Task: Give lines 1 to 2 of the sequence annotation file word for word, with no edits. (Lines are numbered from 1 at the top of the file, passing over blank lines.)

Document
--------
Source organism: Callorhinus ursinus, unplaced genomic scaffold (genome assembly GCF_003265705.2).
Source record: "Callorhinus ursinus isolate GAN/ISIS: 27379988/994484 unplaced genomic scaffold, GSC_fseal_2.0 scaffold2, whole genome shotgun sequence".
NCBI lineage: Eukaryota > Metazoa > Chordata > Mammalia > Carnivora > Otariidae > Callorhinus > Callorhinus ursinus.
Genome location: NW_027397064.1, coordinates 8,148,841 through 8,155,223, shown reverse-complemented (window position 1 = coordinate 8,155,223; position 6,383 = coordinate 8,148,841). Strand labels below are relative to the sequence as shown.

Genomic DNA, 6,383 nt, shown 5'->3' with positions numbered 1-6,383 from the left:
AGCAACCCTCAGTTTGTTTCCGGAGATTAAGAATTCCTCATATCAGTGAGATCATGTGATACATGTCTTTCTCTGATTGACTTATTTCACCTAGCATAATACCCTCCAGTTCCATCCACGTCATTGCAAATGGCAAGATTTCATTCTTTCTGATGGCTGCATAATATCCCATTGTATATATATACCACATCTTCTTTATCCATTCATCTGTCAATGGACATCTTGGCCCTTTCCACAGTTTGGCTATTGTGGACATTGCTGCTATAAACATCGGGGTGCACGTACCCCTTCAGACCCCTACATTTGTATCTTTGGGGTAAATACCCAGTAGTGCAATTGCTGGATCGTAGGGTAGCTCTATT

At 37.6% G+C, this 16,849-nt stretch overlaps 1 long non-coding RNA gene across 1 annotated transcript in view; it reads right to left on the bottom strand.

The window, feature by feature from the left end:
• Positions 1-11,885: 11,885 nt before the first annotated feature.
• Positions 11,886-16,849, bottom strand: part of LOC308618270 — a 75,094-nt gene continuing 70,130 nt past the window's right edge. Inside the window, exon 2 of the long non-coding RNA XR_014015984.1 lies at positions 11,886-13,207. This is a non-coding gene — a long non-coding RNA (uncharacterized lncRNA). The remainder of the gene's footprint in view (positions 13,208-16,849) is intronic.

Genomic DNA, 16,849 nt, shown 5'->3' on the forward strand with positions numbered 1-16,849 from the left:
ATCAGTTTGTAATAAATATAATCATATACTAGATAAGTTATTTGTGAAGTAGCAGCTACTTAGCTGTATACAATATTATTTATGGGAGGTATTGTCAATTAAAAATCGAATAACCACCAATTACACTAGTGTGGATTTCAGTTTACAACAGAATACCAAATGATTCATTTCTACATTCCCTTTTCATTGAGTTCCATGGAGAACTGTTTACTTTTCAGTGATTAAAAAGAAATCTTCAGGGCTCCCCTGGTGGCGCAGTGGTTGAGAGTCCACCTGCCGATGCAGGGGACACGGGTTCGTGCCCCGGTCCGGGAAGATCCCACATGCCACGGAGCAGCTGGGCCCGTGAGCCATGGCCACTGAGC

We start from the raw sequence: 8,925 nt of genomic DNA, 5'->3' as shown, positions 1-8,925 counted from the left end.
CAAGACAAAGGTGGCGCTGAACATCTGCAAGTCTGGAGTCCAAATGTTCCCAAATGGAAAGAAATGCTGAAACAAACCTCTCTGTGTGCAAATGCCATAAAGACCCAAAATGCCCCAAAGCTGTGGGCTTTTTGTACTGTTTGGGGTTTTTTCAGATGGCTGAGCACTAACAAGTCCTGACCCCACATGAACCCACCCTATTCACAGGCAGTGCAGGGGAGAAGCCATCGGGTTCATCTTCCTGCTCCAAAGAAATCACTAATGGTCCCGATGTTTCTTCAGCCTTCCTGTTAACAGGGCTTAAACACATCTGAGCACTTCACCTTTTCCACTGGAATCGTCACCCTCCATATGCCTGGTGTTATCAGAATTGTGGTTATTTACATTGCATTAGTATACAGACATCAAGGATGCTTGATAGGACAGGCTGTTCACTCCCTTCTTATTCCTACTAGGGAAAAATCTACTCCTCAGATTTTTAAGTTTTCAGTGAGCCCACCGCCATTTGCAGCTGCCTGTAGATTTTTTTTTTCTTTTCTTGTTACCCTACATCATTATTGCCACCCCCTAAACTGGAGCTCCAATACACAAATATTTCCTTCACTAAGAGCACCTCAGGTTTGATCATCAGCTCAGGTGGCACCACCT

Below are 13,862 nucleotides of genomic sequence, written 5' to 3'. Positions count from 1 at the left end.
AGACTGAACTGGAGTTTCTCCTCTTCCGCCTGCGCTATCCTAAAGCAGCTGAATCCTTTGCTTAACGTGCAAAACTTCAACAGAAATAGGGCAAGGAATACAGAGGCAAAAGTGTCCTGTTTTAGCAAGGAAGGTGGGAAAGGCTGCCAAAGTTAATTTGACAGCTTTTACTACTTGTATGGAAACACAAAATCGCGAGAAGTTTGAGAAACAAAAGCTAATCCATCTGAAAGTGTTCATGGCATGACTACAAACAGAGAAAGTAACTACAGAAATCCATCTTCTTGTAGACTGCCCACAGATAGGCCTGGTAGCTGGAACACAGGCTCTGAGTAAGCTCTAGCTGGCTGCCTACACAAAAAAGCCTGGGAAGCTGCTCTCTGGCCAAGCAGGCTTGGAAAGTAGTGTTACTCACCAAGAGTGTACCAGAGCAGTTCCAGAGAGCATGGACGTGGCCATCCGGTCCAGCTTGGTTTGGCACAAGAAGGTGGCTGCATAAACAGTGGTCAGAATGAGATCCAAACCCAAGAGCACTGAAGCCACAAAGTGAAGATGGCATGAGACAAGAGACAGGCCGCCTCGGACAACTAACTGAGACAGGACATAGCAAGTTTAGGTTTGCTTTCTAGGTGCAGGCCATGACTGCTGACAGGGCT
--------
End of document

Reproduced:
Source organism: Callorhinus ursinus, unplaced genomic scaffold (genome assembly GCF_003265705.2).
Source record: "Callorhinus ursinus isolate GAN/ISIS: 27379988/994484 unplaced genomic scaffold, GSC_fseal_2.0 scaffold2, whole genome shotgun sequence".